On the contrary, if your images are totally random, your presentation will appear more…random! Give a look at these two great sources to get good free images:
2. Use Text in the Right Way
Don’t insert tons of text in your slides. You are making a presentation, not the next bestseller romance. Insert less text per slide. This means that you have to write only the key points. Your text has to be BIG. Big text impacts, small text will barely be noticed. Give your text a good-looking structure. Try to make a nice composition with your words; don’t put them in a random way. Your text should fit perfectly with your images.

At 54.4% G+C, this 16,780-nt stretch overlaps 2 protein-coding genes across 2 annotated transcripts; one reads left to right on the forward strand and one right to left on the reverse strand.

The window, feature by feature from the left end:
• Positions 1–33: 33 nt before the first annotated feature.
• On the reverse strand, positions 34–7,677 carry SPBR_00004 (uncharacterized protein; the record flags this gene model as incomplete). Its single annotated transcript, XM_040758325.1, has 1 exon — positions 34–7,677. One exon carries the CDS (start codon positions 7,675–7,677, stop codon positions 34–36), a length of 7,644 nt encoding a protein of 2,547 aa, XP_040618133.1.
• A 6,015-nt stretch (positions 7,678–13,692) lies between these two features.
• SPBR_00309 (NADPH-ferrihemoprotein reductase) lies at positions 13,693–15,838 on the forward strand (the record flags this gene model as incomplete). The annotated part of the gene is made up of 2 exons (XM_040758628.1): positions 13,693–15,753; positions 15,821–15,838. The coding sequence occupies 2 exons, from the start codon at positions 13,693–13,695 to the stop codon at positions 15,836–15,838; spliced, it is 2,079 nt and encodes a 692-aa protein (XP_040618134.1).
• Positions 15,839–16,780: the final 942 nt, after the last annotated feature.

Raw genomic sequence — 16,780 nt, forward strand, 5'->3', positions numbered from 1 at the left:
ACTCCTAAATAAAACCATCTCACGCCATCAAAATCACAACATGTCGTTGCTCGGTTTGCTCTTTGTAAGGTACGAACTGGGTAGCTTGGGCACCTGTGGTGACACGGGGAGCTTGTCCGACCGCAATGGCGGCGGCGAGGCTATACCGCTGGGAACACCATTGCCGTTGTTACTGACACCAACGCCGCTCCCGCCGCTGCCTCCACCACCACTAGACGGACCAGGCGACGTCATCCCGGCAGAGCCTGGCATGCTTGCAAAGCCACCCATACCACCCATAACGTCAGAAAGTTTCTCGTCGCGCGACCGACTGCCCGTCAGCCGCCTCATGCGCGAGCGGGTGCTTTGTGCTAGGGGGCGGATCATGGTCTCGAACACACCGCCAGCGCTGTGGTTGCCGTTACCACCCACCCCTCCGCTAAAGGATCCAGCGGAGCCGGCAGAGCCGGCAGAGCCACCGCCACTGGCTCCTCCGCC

Don’t use bullet points!
While they are great to highlight key points in an article, they are boring in a presentation. Use one slide per bullet point, it will look better.
This is one of the most undervalued parts of a presentation, but it’s really important. Differentiate your presentation with a little known font. How many times have you ever seen words written in Arial or Times New Roman? As you know, the things that we see often are boring. Instead, we feel pretty excited and curious when we see something different.
Choose a beautiful font. There are many ugly fonts. You don’t want to use them. You want the best of the best. Search your best font and insert it in your slides. Remember that other people will see your slides so don’t choose unreadable fonts even if they are marvelous. If no one can read it, it will make more damages than benefits.